Sinn Féin endorsement of PSNI unlikely before November deadline

The timetable for the transfer of powers and the level of accountability of the new force will delay the decision, say Sinn Féin. By Frank Connolly

The Sinn Féin leadership will not convene an emergency ard fheis to propose endorsement of the PSNI until agreement is reached with the British government on a timetable for the transfer of powers and the level of accountability of the new force.

"Nobody in the leadership would dare go to an ard fheis unless outstanding issues are resolved. It is crucial that the party members and the grass roots know that the new policing service proposed is different to what came before and that it is accountable," a senior party member told Village.

The key issues yet to be resolved in discussion with the British government include a lack of clarity regarding the relationship between the British security service, MI5, and the PSNI as well as the timetable for the transfer of powers to the proposed new executive government in the North.

Under the St Andrews Agreement published by the two governments on Friday 13 October it is proposed that the policing powers will be transferred to the executive by May 2008, a date that is too far away for Sinn Fein. It is also propsed in an annexe to the agreement that the PSNI would operate on intelligence matters under the aegis of MI5 which is an unaccountable body other than to the higher echelons of the British government, and then only in secret.Gerry AdamsIan Paisley

"MI5 is not publicly accountable but the new policing service, to be acceptable, has to be fully accountable to the Police Ombudsman, the Policing Board and to a local minister or ministers," the Sinn Féin spokesman said.

Given the outstanding difficulties to be resolved in discussions between republicans and the British government it is not possible for Sinn Féin to convene an ard comhairle meeting and an ard fheis to endorse the PSNI by 24 November when it is proposed to nominate Ian Paisley as first minister and Martin McGuinness as deputy first minister in the new executive.

The demand by the DUP that Martin McGuinness and other proposed ministers take a pledge of office which includes endorsement of the policing service and of law and order generally is therefore unattainable within this timetable.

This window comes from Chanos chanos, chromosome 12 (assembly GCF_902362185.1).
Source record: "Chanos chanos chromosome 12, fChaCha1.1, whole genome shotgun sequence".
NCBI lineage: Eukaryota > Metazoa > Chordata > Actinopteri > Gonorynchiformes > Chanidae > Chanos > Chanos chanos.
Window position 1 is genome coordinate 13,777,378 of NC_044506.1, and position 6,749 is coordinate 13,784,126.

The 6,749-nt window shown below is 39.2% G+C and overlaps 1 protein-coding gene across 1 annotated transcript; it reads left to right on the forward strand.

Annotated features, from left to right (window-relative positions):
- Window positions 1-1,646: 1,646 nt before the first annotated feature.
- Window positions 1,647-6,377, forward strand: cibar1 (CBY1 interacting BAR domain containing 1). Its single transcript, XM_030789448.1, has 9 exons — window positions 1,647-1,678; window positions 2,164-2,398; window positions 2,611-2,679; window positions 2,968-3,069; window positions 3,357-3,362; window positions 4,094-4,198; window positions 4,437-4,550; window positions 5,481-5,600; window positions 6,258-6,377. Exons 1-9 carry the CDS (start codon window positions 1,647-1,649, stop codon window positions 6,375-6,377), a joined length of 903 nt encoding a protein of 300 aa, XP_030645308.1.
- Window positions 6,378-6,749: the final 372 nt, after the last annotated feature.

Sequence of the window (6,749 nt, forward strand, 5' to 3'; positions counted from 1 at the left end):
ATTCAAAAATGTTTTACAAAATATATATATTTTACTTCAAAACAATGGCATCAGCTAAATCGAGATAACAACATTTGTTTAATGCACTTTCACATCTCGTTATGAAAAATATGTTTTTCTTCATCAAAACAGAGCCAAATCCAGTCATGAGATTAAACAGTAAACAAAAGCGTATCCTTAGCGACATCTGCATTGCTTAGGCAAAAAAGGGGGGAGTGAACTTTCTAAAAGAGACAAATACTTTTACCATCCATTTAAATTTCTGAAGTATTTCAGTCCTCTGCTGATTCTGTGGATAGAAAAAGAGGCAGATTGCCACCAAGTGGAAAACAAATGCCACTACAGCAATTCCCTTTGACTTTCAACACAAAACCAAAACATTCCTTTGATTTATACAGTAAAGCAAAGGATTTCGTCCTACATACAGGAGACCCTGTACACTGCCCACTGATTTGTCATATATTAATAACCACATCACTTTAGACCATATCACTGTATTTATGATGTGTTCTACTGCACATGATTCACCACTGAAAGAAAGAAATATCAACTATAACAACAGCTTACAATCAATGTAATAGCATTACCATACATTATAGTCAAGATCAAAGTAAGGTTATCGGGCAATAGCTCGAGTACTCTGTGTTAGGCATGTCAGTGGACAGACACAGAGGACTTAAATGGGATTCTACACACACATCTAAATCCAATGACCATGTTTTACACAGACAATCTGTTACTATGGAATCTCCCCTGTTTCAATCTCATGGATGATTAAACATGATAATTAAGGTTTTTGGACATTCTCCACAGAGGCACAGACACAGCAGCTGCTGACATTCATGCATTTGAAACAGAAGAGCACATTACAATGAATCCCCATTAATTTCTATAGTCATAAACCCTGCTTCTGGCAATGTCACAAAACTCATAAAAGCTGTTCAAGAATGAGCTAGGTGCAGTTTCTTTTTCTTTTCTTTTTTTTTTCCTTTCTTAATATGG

Ian Paisley has said that he has a commitment from British prime minister, Tony Blair, that the pledge would come before the nomination of the two equal positions of first and deputy first minister while Sinn Féin claims that it understands it will not arise until the new executive actually takes office in March 2007.

"This issue can be resolved but the British have to be open and frank with Sinn Féin about what they are saying to the DUP and equally they have to be frank with the DUP about what they are saying to us," said the Sinn Féin spokesperson.

Senior members of the DUP, including MEP Jim Allister, appear to have baulked at what they consider to be generous concessions to Sinn Féin in recent discussions. After resisting the idea for some years the DUP has now agreed that all ministers must take their positions on the executive, that it must function as a collective decision making body and that all members must also participate in the north-south ministerial council.

Jim Allister MEP also wants the IRA army council to disband before his party takes its positions in the new executive.

"We cannot even consider going into government with Sinn Féin in a situation where the IRA army council still exists," Jim Allister said. He also criticised the lack of a default mechanism in the event of any future IRA activity. The two governments have instead accepted a course where there is a clear distinction made between Sinn Féin and the IRA which, they believe, has ended all its military activities and will not resume its armed campaign.